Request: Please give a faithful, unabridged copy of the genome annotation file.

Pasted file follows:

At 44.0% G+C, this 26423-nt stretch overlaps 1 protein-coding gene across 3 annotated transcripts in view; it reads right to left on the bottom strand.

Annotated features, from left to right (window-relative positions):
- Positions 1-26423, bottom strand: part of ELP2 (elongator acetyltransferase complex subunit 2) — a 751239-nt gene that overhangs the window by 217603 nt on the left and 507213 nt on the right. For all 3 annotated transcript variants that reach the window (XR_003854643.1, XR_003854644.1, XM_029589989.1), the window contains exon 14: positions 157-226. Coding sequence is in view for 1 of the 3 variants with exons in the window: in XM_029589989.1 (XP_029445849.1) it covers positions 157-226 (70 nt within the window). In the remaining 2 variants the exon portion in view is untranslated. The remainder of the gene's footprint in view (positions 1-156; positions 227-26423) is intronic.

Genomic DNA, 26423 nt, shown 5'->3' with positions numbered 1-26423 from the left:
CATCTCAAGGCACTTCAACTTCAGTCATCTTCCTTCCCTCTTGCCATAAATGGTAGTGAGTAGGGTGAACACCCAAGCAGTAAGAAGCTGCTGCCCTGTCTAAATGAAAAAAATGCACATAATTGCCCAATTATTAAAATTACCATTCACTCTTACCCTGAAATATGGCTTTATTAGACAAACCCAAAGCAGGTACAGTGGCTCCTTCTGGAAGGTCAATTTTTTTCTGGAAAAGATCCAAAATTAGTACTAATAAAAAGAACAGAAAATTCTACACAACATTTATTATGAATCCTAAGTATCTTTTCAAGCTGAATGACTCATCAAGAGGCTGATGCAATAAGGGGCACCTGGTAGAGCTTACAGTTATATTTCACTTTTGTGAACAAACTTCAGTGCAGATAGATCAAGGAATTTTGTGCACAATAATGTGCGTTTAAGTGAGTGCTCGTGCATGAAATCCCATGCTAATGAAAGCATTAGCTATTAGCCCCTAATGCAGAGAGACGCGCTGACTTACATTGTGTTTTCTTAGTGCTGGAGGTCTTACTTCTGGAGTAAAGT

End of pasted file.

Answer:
At 44.0% G+C, this 26423-nt stretch overlaps 1 protein-coding gene across 3 annotated transcripts in view; it reads right to left on the bottom strand.

Annotated features, from left to right (window-relative positions):
- Positions 1-26423, bottom strand: part of ELP2 (elongator acetyltransferase complex subunit 2) — a 751239-nt gene that overhangs the window by 217603 nt on the left and 507213 nt on the right. For all 3 annotated transcript variants that reach the window (XR_003854643.1, XR_003854644.1, XM_029589989.1), the window contains exon 14: positions 157-226. Coding sequence is in view for 1 of the 3 variants with exons in the window: in XM_029589989.1 (XP_029445849.1) it covers positions 157-226 (70 nt within the window). In the remaining 2 variants the exon portion in view is untranslated. The remainder of the gene's footprint in view (positions 1-156; positions 227-26423) is intronic.

Genomic DNA, 26423 nt, shown 5'->3' with positions numbered 1-26423 from the left:
CATCTCAAGGCACTTCAACTTCAGTCATCTTCCTTCCCTCTTGCCATAAATGGTAGTGAGTAGGGTGAACACCCAAGCAGTAAGAAGCTGCTGCCCTGTCTAAATGAAAAAAATGCACATAATTGCCCAATTATTAAAATTACCATTCACTCTTACCCTGAAATATGGCTTTATTAGACAAACCCAAAGCAGGTACAGTGGCTCCTTCTGGAAGGTCAATTTTTTTCTGGAAAAGATCCAAAATTAGTACTAATAAAAAGAACAGAAAATTCTACACAACATTTATTATGAATCCTAAGTATCTTTTCAAGCTGAATGACTCATCAAGAGGCTGATGCAATAAGGGGCACCTGGTAGAGCTTACAGTTATATTTCACTTTTGTGAACAAACTTCAGTGCAGATAGATCAAGGAATTTTGTGCACAATAATGTGCGTTTAAGTGAGTGCTCGTGCATGAAATCCCATGCTAATGAAAGCATTAGCTATTAGCCCCTAATGCAGAGAGACGCGCTGACTTACATTGTGTTTTCTTAGTGCTGGAGGTCTTACTTCTGGAGTAAAGT